Once I had paid, I had a lot of questions for Rosemary in the weeks leading up to the tour. She didn’t have many answers. Sometimes it took over a week to get short responses. In retrospect, that makes sense. $125 isn’t cheap, but it’s paying for a coordinator’s time (as well as a graphic designer’s). If it takes a blog tour organizer 10 hours to set up a blog tour of that size and design a banner for it, she’s making $12.50 an hour. It’s not minimum wage, but that’s not exactly “laughing all the way to the bank” money either. If she adds on 3 hours of long, detailed emails answering my questions and coaching me on a successful tour, her pay drops to $9.61 an hour. That’s burger-flipping money for professional services. So I understand why she was reluctant to spend much time emailing me before she started working. But it was frustrating to be left in the dark.

I decided to run a Kindle Paperwhite giveaway with Rafflecopter to coincide with the blog tour. I hoped that the publicity from the tour and the contest would build on each other. The contest would also help me grow my email list if I shelled out $85 for one of Rafflecopter’s more premium packages. Add on the price of the Paperwhite and hard-copy books I gave away, and this more than tripled the cost of the tour. But I figured if I was going to do it, I was going to go big.

You probably guessed that this was mistake number three.

Once April arrived, I got some orders to fill out interviews and write my guest posts. The tour was underway. Total cost: $330. Goals: Get people talking online, sell books, and get people to sign up for my mailing list. I told myself I didn’t need to make money on this. I just wanted to cover enough of my costs so that I could say the emails on my list were reasonably priced (I’ve read a figure of $0.50-$1.00 per email.) So if 100 people signed up for my list, I’d need to sell $230 worth of books to make it a cost-effective endeavor.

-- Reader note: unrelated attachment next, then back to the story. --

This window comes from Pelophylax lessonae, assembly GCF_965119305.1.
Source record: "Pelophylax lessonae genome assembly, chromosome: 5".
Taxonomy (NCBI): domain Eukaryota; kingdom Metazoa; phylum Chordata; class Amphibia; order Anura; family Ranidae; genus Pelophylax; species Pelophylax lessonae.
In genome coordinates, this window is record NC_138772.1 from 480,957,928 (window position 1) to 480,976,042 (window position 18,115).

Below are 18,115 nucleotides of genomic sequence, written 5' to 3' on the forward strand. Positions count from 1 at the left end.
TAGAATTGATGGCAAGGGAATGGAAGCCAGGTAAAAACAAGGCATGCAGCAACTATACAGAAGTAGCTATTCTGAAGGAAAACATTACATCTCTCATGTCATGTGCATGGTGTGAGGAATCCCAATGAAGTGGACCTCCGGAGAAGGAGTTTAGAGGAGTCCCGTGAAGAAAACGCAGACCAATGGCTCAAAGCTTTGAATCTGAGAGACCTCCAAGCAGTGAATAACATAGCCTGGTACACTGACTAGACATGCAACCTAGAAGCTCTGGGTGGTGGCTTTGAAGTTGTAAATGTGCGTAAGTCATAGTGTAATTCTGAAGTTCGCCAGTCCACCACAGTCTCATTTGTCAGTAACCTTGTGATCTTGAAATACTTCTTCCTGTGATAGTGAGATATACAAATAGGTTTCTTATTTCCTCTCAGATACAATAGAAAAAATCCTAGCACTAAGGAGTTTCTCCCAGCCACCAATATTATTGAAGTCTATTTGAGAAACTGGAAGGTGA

I didn’t even come close.

The Problems with My Tour

It didn’t take long for some of the huge flaws in this model to become immediately apparent.

  1. Flaw #1: The blog mismatch. Rosemary had done fantasy books in the past. But not financial fantasy satire books (to be fair, I suspect most people haven’t). I envisioned her chasing down blogs that would be “a good fit” for me, but again, if she’s targeting a modest wage of $12.50 an hour, she only had 10 hours for everything. Chasing down genre blogs is time-consuming. And she clearly didn’t do it. I was put on numerous blogs that clearly catered to women looking for romance, including a blog that was expressly about paranormal romance. Can you imagine pitching financial fantasy to an audience looking for lusty werewolves and hunky shamans? I had to do it. It only succeeded in being ridiculous. One of the blogs even reviewed Orconomics in another language, for crying out loud. After consulting Google Translate, I think she gave me a good review. Maybe?
  2. Flaw #2: The low traffic. The blogs I was posted on generated incredibly low traffic to my site. And from what I can tell, they didn’t have much traffic themselves. I think the tweets from myself and Rosemary were likely driving most of the views to those pages. But since I already have access to my twitter followers, that meant a relatively small turnout there. Most of the blog posts on my tour got no comments and few shares. That’s not how you build a buzz.